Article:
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  21. Regarding your qualms about Ibbotson using the language incorrectly, if I remember right, it is Maia who uses 'Teatra' when she is trying to explain where she wants to go to Finn who she thinks doesn't speak English. It's understood that her Portugese is quite poor, so maybe the inaccuracy is forgiveable? There could be other mistakes that can't be explained though, I can't remember.

    Also, Eva Ibbotson was one of my favourite childhood authors. The Journey to the River Sea remains one of most-loved and most-read books, for nostalgic reasons if nothing else. I remember being vicariously enamoured with the Amazon, and I hope one day I can go there and pretend (like the sad sop I am) that I am living Maia's life.

    One thing about Ibbotson that you'll notice if you read a lot of her works (and I mean a LOT, particularly her fiction aimed at older audiences) is that her characters reappear in almost every novel with only minor alterations. For me, who loves her so much, I see this as a quirk, a loveable imperfection. But it is true that most of her main female protagonists are very 'good' and cultured. Their appearances also tend to be a unconventionally beautiful - Maia's long dark hair and triangular face contrast the twins' traditional image of beauty with their blond curls and dimples. There is also always a male companion that is quite manly and strong-minded, and Ibbotson likes to make them a little exotic - Finn had and Indian mother and is very independent, so stands out from the other European boys such as Sergei and Clovis. Likewise in 'Star of Kazan' Zed has a Romany background, and escapes on his own. Then there is the adversary (or family of adversaries) who is/are always two-dimensionally 'bad' and tend to be uncultured and incredibly greedy (contrasting the protagonists' selflessness). The parents of the protagonists are always very kind and gentle, and are often dead or separated from the protagonist for one reason or another.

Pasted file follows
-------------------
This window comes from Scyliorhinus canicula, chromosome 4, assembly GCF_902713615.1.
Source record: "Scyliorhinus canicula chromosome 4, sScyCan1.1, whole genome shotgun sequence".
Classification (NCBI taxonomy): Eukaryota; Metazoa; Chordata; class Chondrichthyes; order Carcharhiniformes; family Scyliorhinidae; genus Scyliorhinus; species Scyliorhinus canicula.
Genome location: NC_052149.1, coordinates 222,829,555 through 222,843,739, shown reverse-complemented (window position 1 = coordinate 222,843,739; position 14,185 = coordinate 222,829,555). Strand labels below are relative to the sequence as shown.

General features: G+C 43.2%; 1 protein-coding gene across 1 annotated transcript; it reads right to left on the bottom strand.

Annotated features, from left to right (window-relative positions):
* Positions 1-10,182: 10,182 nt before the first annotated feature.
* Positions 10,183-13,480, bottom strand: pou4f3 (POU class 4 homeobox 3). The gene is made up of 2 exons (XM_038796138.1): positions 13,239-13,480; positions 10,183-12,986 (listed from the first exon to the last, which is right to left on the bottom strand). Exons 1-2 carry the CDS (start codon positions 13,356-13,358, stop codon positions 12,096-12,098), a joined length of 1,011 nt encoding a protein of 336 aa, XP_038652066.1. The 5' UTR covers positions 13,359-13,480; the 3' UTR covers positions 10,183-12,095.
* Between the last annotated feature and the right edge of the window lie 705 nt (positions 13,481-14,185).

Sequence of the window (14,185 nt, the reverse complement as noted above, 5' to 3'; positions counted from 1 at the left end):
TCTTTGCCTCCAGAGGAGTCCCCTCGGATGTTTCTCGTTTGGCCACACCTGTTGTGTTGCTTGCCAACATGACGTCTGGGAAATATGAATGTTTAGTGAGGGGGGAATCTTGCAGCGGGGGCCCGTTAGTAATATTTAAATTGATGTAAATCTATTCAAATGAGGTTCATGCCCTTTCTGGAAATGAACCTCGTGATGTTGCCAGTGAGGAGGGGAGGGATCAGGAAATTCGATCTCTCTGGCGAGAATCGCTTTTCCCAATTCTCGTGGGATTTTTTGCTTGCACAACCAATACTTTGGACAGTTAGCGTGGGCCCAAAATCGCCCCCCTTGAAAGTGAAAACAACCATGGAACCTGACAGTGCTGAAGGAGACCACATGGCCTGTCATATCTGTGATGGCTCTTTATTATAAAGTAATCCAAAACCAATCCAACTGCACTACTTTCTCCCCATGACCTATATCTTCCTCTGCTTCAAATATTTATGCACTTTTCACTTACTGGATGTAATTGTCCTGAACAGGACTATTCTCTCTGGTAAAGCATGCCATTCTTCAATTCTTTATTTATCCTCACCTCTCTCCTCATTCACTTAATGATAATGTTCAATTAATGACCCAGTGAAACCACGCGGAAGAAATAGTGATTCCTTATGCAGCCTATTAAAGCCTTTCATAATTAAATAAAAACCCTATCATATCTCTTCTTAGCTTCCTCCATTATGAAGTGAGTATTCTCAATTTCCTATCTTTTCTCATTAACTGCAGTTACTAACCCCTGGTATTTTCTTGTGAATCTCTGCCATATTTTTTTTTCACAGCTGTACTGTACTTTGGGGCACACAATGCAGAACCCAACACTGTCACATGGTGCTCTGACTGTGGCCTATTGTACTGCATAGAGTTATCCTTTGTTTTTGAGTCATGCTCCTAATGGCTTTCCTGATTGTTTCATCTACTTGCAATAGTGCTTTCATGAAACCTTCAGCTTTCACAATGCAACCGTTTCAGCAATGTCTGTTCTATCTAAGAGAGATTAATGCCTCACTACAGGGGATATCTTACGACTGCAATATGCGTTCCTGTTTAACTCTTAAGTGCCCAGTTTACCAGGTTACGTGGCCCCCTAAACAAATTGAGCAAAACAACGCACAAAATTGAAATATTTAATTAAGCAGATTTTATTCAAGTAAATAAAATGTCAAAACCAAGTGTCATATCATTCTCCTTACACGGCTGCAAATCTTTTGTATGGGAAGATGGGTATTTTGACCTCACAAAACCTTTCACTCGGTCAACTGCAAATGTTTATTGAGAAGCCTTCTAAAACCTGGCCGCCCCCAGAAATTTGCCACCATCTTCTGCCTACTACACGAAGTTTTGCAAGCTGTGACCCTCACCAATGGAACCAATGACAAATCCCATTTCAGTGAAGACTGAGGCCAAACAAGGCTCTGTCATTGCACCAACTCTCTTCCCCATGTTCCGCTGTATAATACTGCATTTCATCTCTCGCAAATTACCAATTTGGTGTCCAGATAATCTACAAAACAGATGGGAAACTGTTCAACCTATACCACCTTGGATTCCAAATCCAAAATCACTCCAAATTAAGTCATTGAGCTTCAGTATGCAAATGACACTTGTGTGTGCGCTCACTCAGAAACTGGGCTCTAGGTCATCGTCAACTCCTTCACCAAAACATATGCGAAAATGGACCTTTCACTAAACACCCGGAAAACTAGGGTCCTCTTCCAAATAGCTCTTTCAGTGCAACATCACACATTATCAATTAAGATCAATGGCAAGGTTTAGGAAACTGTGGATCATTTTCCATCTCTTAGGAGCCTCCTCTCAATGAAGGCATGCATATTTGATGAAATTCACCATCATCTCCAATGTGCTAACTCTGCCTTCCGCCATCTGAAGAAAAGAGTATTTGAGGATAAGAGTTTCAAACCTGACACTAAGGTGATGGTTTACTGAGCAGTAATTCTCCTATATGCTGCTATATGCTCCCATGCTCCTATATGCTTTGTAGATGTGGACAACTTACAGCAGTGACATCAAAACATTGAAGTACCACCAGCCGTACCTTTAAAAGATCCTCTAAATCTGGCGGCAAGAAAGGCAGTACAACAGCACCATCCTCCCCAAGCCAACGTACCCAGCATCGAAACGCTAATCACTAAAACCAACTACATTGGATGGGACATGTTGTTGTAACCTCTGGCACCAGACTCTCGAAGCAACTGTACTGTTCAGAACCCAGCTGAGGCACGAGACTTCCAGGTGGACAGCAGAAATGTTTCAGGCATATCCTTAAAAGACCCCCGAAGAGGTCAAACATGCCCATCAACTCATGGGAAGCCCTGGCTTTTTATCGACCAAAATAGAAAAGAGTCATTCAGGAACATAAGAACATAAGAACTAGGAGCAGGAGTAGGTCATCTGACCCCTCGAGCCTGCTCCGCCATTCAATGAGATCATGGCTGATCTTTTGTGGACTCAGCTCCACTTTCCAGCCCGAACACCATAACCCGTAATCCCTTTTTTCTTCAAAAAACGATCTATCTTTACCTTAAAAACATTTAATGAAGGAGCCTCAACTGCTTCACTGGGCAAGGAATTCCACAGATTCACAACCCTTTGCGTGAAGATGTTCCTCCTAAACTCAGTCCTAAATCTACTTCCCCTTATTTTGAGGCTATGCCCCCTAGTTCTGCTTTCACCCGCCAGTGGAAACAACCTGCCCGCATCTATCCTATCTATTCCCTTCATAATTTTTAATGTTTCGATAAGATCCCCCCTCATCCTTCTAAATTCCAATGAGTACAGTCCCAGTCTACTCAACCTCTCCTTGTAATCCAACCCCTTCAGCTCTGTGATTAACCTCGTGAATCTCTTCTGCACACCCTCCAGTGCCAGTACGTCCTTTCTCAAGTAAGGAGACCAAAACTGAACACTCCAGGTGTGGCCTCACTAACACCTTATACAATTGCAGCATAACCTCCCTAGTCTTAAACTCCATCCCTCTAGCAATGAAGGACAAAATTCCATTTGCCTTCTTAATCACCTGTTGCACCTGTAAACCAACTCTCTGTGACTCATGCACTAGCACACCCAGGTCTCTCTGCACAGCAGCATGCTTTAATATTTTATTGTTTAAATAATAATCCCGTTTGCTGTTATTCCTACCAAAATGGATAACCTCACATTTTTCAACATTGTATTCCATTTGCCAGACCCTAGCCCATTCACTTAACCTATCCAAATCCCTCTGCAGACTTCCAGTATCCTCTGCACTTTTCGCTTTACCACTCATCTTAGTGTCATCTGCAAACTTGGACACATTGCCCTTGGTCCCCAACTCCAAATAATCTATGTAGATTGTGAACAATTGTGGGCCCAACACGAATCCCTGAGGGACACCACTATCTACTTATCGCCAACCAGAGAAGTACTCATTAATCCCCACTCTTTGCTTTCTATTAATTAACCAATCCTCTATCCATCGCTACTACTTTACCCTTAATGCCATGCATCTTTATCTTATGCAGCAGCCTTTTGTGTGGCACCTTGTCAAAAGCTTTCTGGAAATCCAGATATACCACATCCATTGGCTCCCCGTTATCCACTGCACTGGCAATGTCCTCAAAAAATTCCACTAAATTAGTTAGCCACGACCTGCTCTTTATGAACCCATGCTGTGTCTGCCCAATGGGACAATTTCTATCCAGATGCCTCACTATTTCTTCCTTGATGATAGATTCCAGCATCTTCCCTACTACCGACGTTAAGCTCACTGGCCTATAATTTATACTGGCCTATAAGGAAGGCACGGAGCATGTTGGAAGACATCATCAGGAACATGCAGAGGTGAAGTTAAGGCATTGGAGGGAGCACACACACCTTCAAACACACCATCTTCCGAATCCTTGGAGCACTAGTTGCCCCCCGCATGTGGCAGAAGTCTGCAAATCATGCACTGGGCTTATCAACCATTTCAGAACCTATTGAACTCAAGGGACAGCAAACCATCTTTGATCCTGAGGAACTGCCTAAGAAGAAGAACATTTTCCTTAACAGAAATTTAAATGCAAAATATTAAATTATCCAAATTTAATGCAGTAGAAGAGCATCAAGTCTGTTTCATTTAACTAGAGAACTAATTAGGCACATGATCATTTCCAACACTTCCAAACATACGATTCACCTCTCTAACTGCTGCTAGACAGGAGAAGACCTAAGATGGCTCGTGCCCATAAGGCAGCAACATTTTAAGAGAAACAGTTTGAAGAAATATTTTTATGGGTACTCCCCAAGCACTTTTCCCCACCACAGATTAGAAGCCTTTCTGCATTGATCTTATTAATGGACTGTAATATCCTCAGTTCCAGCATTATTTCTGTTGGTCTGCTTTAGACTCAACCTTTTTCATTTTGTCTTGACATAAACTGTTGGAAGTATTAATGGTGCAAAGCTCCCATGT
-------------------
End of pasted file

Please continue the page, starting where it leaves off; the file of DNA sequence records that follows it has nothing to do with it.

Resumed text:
Concerning plot points, Ibbotson is a big fan of separating characters because of angsty misunderstandings (this verges on being insufferable in her adult fiction, but is kept on leash in her YA novels). She is also very interested in the idea of inheritance and accepting (or rejecting) one's role in a noble or prestigious family.

    Explaining all this has been a bit of an indulgence for me, who loves her books but can admit to her flaws. However, I will say that all these similarities between her books never stop me from enjoying them. In fact, when I come across similarities, it feels like I'm greeting an old friend and makes me feel all fuzzy inside. Eva Ibbotson's most precious gift is her ability to transport you into a daydream of a world where idealism is reality and everything is simply beautiful, and this she never fails to do.

    So please read more of her work! I really recommend 'Star of Kazan' as being quite similar in feel to 'Journey to the River Sea'. And the plots are quite different as well (it's mostly her adult fiction that focuses more on romance that falls victim to all-too similar plot structures).